In most cell types including natural hosts such as T cells, HIV-1 assembles at the plasma membrane (PM). HIV-1 particle formation is a multi-step process driven by the viral structural protein Gag (Adamson and Freed, 2007
) (). This process includes: 1) targeting of Gag to the PM, 2) Gag binding to membrane, 3) Gag multimerization, 4) encapsidation of viral genomic RNA, 5) incorporation of the viral Env glycoprotein, and 6) budding and release of virus particles. Although the order of some of these steps remains to be determined, regions in Gag involved in each step are well defined. Gag is a multidomain protein consisting of four major domains, matrix (MA), capsid (CA), nucleocapsid (NC), and p6 as well as spacer peptides, SP1 and SP2. MA mediates Gag targeting and binding to the PM and Env incorporation, whereas the CA C-terminal domain (CTD) and NC promote Gag multimerization. The CA-CTD contains a dimerization interface, while NC, an RNA binding domain, is thought to promote higher-order multimerization as scaffolding through NC-RNA-NC binding. NC also contains zinc finger motifs that mediate specific recognition of viral RNA for packaging of the genome. p6 recruits cellular ESCRT complexes that facilitate fission of virions from the PM.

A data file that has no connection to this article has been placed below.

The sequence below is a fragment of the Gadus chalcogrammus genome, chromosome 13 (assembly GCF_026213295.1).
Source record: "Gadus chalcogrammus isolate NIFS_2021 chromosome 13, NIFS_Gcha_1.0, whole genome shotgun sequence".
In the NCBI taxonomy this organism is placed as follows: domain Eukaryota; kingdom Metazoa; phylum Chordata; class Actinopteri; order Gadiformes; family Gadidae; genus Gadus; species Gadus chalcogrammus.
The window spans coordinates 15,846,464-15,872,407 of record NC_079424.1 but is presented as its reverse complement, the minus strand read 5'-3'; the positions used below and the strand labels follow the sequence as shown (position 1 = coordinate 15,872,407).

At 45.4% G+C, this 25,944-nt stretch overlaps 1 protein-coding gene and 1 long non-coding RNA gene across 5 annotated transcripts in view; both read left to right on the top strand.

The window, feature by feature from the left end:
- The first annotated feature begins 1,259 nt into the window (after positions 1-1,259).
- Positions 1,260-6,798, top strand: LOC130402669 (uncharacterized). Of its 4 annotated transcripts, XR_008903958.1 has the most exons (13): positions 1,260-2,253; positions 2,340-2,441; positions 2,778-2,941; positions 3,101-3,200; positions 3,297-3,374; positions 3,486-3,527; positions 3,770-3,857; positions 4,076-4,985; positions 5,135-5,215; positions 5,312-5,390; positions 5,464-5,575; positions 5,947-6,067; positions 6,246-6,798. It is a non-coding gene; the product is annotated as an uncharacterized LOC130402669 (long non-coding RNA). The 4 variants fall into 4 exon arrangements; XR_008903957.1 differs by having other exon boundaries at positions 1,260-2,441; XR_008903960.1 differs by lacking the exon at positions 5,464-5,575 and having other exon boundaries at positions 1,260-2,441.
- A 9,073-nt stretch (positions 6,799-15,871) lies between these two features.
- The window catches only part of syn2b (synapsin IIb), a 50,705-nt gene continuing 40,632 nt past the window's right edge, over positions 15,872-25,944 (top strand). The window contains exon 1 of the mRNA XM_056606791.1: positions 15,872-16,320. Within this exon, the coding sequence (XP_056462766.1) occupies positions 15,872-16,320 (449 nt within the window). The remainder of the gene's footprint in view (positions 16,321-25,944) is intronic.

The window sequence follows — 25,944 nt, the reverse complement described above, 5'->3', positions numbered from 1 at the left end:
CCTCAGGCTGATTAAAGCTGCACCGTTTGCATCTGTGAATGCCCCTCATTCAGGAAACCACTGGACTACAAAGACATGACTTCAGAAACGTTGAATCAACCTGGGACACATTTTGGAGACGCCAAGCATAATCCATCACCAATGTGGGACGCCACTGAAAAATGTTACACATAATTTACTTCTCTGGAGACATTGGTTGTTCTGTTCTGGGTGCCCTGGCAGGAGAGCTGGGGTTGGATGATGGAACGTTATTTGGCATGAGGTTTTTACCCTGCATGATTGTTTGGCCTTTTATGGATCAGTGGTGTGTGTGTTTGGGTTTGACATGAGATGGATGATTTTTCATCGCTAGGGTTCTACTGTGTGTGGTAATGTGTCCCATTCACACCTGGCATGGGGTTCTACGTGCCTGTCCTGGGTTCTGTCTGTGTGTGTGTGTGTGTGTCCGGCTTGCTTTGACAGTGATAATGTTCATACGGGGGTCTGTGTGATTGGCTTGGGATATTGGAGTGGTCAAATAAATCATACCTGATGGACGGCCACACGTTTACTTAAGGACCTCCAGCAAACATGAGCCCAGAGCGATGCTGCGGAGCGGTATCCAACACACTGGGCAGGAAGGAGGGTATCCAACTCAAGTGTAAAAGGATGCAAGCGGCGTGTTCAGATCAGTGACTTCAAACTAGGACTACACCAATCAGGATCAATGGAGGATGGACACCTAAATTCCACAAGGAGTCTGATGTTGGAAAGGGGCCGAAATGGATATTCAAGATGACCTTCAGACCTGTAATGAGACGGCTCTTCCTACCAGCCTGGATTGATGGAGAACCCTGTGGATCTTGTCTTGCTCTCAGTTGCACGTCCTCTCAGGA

Fig. 1 HIV-1 Gag and virus particle assembly. A. Structural and functional domains are shown. MA, matrix; CA, capsid; NC, nucleocapsid; SP, spacer peptide. N-terminal myristylation is shown as (m−). B. A general outline of virus assembly process is shown. (more ...)
Advances in cell biology and biophysics have revealed that the PM is heterogeneous, consisting of multiple microdomains that contain specific sets of lipids and proteins. These microdomains may have various lifetimes, sizes, and dynamics and may coalesce or dissociate from each other, thereby modulating cellular functions. Among them, lipid rafts and tetraspanin-enriched microdomains (TEMs) have been implicated in various aspects of the HIV-1 life cycle. In this review, I will focus on interrelationships between these two specific types of microdomains and HIV-1 assembly. I will also discuss potential roles of these microdomains in two post-assembly events currently under intense scrutiny, i.e., BST-2/tetherin-mediated virion release inhibition and cell-to-cell HIV-1 transmission at virological synapses.